January 30–February 1, 2004. Pew Midstates Science and Math Workshop on Quantitative Reasoning Initiatives

40 participants, including faculty from Macalester College, Hope College, Colorado College, Duke University, Carthage College, Hollins University, Carleton College, Kalamzoo College, Lawrence University, Hamline University, Colleg eof St. Catherine, Gustavus Adolphus College, Knox College, Beloit College.

May 17–18, 2004. Policies Affecting the Immigrant Experience in Minnesota — also used as an opportunity for significant modifications to the QM4PP program

25 participants, 22 faculty from Macalester, also faculty from Duke, University of Minnesota, and Evergreen State University

June 21–25, 2004. Workshop for High School Teachers on Immigration in America: Understanding the Numbers

25 participants, 17 high school social science teachers representing 11 high schools, 2 Macalester faculty, 2 guest speakers, 4 immigrant students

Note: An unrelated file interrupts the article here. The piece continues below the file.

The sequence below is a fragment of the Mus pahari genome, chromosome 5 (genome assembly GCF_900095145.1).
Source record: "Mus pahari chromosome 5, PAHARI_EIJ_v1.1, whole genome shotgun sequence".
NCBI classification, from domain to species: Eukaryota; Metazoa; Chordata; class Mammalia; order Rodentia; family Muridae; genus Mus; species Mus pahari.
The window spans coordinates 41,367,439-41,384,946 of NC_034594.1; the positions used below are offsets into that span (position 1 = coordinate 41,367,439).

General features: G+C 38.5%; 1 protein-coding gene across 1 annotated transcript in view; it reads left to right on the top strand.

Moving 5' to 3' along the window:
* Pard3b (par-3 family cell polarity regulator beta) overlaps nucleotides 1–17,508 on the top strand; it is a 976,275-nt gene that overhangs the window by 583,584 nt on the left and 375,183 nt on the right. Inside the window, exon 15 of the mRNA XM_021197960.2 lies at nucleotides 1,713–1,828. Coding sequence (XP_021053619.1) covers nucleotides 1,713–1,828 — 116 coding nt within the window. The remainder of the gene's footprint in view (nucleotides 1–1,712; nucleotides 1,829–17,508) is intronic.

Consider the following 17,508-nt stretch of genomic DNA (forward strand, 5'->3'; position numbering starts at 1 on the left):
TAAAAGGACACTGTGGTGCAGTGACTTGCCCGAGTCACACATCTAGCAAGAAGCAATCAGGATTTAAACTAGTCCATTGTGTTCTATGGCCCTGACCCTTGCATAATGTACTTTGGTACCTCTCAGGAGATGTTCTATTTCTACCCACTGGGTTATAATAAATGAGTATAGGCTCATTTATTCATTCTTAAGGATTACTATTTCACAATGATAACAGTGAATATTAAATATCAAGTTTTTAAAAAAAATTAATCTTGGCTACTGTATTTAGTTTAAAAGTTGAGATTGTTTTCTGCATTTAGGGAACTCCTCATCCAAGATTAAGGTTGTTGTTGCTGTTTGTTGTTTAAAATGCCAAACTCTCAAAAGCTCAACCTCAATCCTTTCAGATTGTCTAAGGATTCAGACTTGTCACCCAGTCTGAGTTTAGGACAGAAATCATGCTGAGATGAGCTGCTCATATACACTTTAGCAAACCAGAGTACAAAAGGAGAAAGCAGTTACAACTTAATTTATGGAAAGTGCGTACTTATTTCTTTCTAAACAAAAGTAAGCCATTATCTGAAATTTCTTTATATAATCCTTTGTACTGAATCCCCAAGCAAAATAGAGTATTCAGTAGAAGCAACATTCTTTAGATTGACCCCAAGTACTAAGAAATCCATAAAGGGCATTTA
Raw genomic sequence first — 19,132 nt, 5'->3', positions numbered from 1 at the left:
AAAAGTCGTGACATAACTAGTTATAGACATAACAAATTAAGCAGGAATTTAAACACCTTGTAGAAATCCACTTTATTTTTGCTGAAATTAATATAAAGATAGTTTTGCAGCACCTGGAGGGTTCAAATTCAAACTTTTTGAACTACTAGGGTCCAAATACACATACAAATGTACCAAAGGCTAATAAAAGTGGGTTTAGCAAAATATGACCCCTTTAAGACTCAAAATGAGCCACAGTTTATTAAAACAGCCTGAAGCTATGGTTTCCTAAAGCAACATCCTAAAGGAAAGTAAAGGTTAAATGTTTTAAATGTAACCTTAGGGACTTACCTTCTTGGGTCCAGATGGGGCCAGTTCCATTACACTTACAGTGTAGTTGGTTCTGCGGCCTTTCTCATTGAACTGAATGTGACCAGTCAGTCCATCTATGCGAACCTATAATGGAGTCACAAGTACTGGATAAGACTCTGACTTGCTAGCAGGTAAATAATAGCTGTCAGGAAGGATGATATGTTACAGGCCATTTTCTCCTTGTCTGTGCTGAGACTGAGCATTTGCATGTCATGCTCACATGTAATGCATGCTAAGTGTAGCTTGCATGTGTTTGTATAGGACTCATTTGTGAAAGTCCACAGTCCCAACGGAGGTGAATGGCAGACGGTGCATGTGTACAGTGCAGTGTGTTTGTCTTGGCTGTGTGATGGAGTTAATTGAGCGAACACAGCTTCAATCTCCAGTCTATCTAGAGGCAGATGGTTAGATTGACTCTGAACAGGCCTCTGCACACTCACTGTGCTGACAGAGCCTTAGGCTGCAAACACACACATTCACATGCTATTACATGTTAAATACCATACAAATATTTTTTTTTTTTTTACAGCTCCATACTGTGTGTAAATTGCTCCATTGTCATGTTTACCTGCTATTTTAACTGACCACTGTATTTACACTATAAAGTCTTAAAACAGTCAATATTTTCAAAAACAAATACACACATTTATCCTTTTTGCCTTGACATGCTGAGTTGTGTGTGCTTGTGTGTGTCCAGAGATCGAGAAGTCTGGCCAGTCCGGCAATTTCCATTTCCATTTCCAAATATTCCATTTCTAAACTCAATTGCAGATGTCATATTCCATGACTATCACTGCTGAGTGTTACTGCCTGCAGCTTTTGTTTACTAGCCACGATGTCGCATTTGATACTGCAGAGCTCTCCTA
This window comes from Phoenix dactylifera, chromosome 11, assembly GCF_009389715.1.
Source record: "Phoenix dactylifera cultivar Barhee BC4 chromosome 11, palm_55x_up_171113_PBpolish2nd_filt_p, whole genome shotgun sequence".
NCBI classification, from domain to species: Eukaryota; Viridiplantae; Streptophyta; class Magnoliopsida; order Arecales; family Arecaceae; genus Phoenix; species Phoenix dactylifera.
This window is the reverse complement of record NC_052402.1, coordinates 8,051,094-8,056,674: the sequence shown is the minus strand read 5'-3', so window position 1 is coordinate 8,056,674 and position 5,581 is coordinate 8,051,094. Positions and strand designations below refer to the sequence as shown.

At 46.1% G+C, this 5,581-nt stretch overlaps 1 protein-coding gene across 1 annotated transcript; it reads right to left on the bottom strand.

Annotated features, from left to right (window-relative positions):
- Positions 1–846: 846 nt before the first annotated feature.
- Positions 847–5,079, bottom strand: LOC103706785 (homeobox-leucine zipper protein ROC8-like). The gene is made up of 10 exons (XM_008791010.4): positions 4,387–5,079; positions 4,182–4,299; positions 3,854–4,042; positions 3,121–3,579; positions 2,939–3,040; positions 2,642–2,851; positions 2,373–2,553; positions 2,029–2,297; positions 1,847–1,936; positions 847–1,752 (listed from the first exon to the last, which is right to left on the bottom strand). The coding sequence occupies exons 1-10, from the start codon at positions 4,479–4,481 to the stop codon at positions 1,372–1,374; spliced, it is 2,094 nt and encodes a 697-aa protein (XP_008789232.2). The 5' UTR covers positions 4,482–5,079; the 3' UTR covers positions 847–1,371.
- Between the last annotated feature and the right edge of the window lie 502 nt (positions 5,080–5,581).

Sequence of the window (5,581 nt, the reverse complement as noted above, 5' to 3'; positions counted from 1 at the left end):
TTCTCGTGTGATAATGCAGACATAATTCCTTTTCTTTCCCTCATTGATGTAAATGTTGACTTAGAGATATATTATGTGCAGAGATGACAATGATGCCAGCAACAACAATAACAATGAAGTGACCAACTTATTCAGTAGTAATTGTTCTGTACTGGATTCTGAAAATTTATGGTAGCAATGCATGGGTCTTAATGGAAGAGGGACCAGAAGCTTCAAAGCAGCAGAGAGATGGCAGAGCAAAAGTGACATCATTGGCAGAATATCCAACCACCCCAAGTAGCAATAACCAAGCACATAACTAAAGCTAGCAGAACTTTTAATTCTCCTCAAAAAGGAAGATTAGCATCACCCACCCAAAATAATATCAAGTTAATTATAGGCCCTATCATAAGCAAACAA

June 14–19, 2005. MAA PREP workshop on Creating and Strengthening Interdisciplinary Programs in Quantitative Literacy and national meeting of National Numeracy Network

46 participants, 3 presenters from Macalester College plus faculty teams from Johnson State College, Colby-Sawyer College, Hollins University, DePauw University, Mount St. Mary College, Augsburg College, Central Michigan University, Dartmouth College, University of South Florida, Carleton College, individual faculty from Duke University, Carthage College, LaGuardia Community College, Rockford College, Luther College, Bowdoin College, Raritan Valley Community College, University of Arkansas, Trinity College (Hartford), University of St. Thomas, Ithaca College, Wellesley College, and a representative from the American Sociological Association.

May 15–16, 2006. Workshop on preparing case studies for use in quantitative thinking courses and on assessment of QT.

Expecting about 20 participants.